The aftershocks of the ‘Six Day War’ of June 1967 reverberate into the present day. Known optimistically in the Arab world as ‘al-naksa’ (‘the setback’), it created new de facto borders that define the politics of the modern Middle East. It is credited with responsibility for developments ranging from the demise of Arab nationalism to the rise of militant Islam. Egyptians had still believed that Israel was ‘the real enemy’, even as they sent their army to the Arabian Peninsula.791 Now, their instinct seemed justified. In Yemen, according to conservative estimates, Egypt lost 10,000 men in five years. In June 1967, she lost the same number in as many days, and forfeited the Sinai Peninsula besides — not to mention more intangible assets, such as regional and global credibility.792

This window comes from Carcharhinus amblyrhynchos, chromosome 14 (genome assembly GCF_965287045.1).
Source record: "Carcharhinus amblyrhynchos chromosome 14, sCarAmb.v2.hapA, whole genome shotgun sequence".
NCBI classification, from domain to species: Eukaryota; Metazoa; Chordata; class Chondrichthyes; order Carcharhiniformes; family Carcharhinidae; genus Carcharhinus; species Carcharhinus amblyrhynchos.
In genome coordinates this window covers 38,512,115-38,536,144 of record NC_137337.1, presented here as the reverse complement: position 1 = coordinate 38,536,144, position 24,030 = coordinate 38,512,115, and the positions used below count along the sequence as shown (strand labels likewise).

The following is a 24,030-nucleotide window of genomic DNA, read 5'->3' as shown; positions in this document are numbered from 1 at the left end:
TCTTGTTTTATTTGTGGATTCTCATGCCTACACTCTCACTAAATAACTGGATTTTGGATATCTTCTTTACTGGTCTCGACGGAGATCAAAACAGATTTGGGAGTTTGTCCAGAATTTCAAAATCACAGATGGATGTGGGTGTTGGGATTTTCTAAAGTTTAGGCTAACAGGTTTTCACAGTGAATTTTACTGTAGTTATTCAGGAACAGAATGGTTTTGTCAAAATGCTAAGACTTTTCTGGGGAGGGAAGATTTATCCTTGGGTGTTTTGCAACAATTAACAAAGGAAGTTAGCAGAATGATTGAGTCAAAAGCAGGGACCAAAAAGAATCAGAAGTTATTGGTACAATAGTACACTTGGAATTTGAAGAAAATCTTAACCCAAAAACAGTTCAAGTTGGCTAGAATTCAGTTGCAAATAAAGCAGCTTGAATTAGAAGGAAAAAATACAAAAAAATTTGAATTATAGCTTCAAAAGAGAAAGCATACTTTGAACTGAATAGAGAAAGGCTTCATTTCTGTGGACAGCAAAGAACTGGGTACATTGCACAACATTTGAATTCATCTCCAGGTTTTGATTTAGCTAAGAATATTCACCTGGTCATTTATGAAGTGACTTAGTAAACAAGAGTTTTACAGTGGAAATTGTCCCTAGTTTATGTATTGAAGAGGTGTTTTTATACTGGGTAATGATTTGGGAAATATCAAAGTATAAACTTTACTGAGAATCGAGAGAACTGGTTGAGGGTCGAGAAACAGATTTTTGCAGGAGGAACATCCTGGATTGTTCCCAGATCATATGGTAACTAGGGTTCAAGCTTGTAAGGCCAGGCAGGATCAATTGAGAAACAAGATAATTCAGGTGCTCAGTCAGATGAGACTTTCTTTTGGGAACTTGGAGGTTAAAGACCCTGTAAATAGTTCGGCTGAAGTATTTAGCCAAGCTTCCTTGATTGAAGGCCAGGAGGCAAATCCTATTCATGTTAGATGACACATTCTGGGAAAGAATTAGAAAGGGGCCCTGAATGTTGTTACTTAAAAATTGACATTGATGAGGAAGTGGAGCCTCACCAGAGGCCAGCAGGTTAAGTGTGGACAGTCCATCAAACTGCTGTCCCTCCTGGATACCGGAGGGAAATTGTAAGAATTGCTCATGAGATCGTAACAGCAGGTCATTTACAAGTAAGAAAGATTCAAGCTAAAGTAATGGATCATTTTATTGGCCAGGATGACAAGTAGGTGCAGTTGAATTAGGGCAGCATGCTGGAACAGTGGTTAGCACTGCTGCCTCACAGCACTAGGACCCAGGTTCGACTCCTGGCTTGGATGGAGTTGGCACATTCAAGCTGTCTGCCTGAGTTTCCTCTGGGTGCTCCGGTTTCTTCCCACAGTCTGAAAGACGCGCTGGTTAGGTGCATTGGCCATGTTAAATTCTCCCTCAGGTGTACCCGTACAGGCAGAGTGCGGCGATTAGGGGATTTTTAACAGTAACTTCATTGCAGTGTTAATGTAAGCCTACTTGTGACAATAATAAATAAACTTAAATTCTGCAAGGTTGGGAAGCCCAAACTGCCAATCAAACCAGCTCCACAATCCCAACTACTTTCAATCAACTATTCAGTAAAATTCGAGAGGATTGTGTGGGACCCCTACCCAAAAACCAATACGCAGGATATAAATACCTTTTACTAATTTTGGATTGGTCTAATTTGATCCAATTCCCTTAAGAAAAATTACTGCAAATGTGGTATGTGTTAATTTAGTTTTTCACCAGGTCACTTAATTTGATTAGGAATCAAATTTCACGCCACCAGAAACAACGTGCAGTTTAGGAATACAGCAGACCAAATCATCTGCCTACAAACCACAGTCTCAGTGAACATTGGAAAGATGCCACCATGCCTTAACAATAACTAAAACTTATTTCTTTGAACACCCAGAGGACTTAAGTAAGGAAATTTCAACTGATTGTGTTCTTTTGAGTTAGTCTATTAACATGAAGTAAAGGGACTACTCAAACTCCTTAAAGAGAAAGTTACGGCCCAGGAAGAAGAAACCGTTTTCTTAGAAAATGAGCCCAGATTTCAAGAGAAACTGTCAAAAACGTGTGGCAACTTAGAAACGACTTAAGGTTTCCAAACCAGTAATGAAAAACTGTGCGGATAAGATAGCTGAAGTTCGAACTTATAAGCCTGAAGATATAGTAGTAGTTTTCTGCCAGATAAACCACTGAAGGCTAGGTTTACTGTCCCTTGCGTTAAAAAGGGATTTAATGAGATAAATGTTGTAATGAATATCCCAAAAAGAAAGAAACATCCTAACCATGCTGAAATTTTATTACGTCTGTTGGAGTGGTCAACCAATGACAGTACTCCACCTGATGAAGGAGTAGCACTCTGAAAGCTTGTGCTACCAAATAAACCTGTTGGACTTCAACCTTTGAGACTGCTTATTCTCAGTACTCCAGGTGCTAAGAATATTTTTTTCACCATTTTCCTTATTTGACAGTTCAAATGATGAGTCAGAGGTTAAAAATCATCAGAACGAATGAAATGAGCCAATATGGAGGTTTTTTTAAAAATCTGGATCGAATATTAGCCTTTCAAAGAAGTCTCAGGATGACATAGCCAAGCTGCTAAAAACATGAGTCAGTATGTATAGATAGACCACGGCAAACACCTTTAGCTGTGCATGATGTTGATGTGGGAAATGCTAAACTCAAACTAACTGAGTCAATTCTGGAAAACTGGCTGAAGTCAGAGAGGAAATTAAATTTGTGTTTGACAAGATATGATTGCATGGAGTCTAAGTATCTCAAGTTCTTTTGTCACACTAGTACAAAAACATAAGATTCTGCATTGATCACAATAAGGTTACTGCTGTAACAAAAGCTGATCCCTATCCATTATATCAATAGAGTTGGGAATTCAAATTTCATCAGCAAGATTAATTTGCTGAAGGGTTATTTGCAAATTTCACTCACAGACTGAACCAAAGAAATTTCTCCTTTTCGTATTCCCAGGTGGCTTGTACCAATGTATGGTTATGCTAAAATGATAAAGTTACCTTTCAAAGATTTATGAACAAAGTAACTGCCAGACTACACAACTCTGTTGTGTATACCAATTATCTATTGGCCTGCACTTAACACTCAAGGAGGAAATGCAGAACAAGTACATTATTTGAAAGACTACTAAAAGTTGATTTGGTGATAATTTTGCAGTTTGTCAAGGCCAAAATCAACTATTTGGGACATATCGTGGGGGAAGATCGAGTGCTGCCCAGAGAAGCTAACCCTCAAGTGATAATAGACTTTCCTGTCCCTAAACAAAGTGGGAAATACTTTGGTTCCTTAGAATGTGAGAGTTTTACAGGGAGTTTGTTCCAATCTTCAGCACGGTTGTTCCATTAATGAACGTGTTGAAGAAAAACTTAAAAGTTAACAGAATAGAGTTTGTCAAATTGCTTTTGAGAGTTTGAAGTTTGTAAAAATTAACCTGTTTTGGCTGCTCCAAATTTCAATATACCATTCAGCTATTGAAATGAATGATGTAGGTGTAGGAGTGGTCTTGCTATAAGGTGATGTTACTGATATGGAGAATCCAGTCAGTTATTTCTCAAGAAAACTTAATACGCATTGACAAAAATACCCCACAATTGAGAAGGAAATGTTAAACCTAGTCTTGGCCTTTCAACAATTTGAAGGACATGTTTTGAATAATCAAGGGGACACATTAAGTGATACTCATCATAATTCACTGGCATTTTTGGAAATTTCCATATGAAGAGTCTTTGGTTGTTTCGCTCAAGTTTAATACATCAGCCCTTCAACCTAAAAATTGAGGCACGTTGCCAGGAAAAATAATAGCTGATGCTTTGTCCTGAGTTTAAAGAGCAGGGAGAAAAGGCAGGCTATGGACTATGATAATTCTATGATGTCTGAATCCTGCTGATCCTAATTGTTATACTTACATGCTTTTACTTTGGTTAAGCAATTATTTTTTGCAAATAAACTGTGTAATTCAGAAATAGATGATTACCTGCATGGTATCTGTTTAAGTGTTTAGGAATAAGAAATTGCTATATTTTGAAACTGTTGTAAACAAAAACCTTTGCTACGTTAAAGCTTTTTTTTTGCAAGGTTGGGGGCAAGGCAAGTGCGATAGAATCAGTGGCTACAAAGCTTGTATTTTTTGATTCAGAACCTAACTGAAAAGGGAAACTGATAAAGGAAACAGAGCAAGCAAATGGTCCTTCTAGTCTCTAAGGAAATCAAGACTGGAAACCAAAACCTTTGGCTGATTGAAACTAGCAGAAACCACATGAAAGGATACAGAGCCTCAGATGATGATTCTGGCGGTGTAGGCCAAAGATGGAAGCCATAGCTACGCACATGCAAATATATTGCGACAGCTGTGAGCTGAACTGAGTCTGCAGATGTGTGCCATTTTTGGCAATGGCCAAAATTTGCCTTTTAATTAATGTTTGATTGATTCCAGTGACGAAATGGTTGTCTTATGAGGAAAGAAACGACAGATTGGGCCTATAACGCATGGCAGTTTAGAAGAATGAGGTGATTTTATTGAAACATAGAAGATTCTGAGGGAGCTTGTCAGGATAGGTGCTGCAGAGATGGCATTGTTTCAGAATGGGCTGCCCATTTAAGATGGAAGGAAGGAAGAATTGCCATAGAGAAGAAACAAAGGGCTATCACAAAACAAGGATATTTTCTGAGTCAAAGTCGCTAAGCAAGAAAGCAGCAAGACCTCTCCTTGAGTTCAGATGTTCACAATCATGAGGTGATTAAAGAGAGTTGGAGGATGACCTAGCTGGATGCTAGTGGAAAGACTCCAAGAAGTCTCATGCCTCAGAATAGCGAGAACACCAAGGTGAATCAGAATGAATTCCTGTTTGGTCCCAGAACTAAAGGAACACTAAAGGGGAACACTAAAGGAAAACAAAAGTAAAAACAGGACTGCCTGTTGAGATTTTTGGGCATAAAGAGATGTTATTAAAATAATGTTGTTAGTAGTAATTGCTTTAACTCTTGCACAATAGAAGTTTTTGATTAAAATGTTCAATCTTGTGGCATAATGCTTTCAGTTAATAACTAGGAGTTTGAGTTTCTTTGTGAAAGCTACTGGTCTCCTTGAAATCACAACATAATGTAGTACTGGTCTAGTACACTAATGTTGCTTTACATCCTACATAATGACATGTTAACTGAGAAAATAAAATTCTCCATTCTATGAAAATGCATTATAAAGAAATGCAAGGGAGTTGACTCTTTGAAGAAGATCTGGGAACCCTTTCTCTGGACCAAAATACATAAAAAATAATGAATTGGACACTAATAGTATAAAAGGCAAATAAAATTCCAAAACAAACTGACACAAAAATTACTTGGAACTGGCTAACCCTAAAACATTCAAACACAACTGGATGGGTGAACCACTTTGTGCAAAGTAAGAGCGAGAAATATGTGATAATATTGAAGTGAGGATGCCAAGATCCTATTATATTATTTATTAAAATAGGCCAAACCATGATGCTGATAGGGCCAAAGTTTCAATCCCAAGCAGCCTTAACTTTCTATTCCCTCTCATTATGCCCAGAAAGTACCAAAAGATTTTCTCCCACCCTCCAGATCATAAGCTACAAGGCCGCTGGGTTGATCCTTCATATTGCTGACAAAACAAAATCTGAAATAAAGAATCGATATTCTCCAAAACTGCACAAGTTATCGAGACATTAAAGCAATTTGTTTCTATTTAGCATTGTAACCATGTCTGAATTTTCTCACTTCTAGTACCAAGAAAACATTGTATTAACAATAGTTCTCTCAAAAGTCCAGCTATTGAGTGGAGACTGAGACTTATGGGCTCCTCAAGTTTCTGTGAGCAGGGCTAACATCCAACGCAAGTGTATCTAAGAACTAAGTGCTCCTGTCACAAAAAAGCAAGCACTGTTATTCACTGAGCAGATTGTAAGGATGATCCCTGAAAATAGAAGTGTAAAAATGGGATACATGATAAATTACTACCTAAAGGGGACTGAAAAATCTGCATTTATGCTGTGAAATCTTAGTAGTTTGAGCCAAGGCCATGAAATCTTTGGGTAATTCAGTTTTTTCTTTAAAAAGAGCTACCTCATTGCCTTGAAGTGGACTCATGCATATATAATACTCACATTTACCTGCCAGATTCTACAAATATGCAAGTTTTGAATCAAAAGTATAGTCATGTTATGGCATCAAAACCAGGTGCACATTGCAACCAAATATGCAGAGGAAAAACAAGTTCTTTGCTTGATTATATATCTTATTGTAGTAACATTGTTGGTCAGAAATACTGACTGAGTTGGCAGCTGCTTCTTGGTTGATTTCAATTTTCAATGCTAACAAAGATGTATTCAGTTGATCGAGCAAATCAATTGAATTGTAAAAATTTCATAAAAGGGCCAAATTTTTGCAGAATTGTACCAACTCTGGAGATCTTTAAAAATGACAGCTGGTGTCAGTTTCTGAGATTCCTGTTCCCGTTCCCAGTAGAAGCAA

KeywordsArab World Gaza Strip Foreign Minister Sinai Peninsula Arab State
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